The share of U.S. adults ages 18-44 who have ever lived with someone (59%) has now exceeded the share who have ever been married (50%), according to a new survey exploring marriage and cohabitation, recently released by Pew Research Center.
Yet, it’s good to be married, the survey found. Married adults were more gratified with a number of areas of their relationships, and have more trust in their partners than those who are simply cohabiting. Larger numbers of marrieds over those just living together say they are “very satisfied ” with the way household chores are divided between them and their partner (46% vs. 37%), how well their partner juggles work and personal life (44% vs. 35%), and how well they communicate with their partner (43% vs. 35%). Married couples are also happier with their approach to parenting vs. those living together (58% vs. 39%).
Married people are happier, more satisfied
Married couples also come out ahead when it comes to acting in their partner’s best interest, always being truthful, and being responsible with money.
Nikki Graf, the co-author of the report and a research associate at Pew Research Center, said that one interesting finding she noticed was that “as cohabitation is becoming increasingly common in the U.S., we found that most adults think it’s acceptable – even for couples who don’t plan to get married.”
Graf and her colleagues found that “about 70% of Americans say that they think cohabitation is acceptable, even if a couple doesn’t plan to get married.”
Still, married couples came out on top throughout the survey, even after controlling for demographic differences like age, gender, income, race, religious affiliation, and how much education they had attained. Married adults were simply more satisfied with more parts of the relationships, as well as the way they conducted their day-to-day life and the trust they had in their partners than those that cohabited.
Graf agreed: “We found this link between marriage and higher levels of relationship satisfaction and trust, which remained even after controlling for these demographic differences,” she said.
People cohabit for a myriad of reasons
It may not be completely fair to do an apples-to-apples comparison of marrieds versus cohabitors. Part of that might be due to the fact that couples who are living together are still working on how they define their relationship, and it varies wildly.
“It’s true that there’s a lot of variation among cohabiting couples in how they see this relationship whether they see it as a step toward marriage. Cohabiting adults who were not engaged before they moved in, among college grads, they were more likely to see it as a step towards marriage than people with some college experience or high school education or less.”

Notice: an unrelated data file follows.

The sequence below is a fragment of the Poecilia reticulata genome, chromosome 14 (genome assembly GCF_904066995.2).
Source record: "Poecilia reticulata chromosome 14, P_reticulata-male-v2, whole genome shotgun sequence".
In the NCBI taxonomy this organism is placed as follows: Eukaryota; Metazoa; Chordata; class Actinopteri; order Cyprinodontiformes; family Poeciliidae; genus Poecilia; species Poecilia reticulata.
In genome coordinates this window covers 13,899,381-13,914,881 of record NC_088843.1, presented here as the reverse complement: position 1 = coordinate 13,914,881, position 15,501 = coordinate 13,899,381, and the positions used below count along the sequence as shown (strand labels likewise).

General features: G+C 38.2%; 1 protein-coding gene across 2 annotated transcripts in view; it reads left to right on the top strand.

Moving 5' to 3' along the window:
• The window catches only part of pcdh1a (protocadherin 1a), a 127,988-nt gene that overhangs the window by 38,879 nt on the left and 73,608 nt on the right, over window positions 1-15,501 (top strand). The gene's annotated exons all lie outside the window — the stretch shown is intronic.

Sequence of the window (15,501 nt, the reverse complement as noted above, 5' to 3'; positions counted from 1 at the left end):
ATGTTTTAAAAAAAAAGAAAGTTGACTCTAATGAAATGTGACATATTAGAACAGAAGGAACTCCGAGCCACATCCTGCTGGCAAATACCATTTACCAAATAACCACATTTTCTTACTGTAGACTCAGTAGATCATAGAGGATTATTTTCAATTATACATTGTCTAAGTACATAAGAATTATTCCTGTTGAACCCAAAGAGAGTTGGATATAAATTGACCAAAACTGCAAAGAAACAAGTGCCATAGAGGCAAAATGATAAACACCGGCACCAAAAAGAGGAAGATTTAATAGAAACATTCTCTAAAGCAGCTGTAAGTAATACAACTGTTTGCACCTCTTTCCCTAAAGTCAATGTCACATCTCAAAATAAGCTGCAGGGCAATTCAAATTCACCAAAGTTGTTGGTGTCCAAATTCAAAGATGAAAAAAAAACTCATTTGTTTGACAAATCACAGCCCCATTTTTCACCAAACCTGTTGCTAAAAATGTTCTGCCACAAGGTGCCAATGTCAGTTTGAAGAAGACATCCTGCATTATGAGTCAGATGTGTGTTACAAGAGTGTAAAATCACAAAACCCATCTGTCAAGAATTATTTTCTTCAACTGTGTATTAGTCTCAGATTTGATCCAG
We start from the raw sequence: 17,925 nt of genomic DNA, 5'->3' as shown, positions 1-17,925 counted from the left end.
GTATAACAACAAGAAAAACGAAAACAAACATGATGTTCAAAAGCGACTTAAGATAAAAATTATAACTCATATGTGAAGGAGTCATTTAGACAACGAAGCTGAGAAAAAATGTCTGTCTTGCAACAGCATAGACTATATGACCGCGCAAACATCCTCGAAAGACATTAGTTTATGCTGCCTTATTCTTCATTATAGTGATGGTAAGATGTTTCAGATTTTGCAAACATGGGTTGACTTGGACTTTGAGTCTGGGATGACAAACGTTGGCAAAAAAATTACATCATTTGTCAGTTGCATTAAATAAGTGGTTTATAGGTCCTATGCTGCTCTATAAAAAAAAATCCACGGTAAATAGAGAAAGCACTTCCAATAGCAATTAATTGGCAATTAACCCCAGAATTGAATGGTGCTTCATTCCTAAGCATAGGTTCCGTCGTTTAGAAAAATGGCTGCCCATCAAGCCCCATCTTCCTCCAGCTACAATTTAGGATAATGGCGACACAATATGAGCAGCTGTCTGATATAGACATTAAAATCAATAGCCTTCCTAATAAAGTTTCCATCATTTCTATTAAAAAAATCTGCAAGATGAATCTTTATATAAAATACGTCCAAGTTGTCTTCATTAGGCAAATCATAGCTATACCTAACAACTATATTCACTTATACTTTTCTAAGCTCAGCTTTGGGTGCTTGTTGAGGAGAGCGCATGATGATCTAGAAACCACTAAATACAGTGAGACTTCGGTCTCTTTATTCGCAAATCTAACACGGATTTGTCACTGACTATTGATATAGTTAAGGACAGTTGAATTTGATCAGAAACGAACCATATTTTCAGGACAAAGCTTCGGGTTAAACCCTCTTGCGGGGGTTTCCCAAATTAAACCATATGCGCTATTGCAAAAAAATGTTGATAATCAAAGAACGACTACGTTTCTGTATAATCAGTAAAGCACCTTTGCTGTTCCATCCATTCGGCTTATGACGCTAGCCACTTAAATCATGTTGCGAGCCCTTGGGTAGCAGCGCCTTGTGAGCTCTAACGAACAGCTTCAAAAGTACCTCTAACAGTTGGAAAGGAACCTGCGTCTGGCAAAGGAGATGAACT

In other words, it’s complicated. Among cohabitors who were not engaged when they moved in with their partner, 44% said they saw living together as a step towards marriage. Others (4 in 10) who are living together but not engage say they do want to get married someday, but something (usually money) is holding them back. And a very practical share decided to shack up together because of finances (38%) and convenience (37%).
About half U.S. adults (48%) say that couples who live together before marriage have a better chance of a successful marriage than those who don’t – but it’s mostly younger people who believe that.. But as age groups get older, they are less likely to put so much weight on living with each other on the success of a marriage. About six in 10 adults ages 18 to 29 believe this, compared with just about half of those ages 30 to 49, and about 40% of those 50 and older.
“The age differences on that question are very interesting,” said Graf. “Rightly, younger adults are more likely to see cohabitation as a path to a successful marriage; they’re far more likely to say that couples who live together before marriage have a better chance of having a successful marriage… I think it’s definitely a generational thing, I guess.
Here’s the shocker: you don’t need marriage, just a great career
All this is well and good – unless you don’t need marriage, partner, or romance at all. As it turns out, the U.S. isn’t very romantic as a country, with respondents saying that being married is integral for only 16% of men or 17% of women.
What is, though? A job or career they enjoy is all-important, at 57% for a man and 46% for a woman.
“So, today Americans don’t necessarily link marriage with living a fulfilling life,” Graf explained. “So, we found that more individuals listed having a good job or career or having a lot of money, or being in a committed relationship as important as essential for living a fulfilling life, than marriage.”
Originally published on Ladders.
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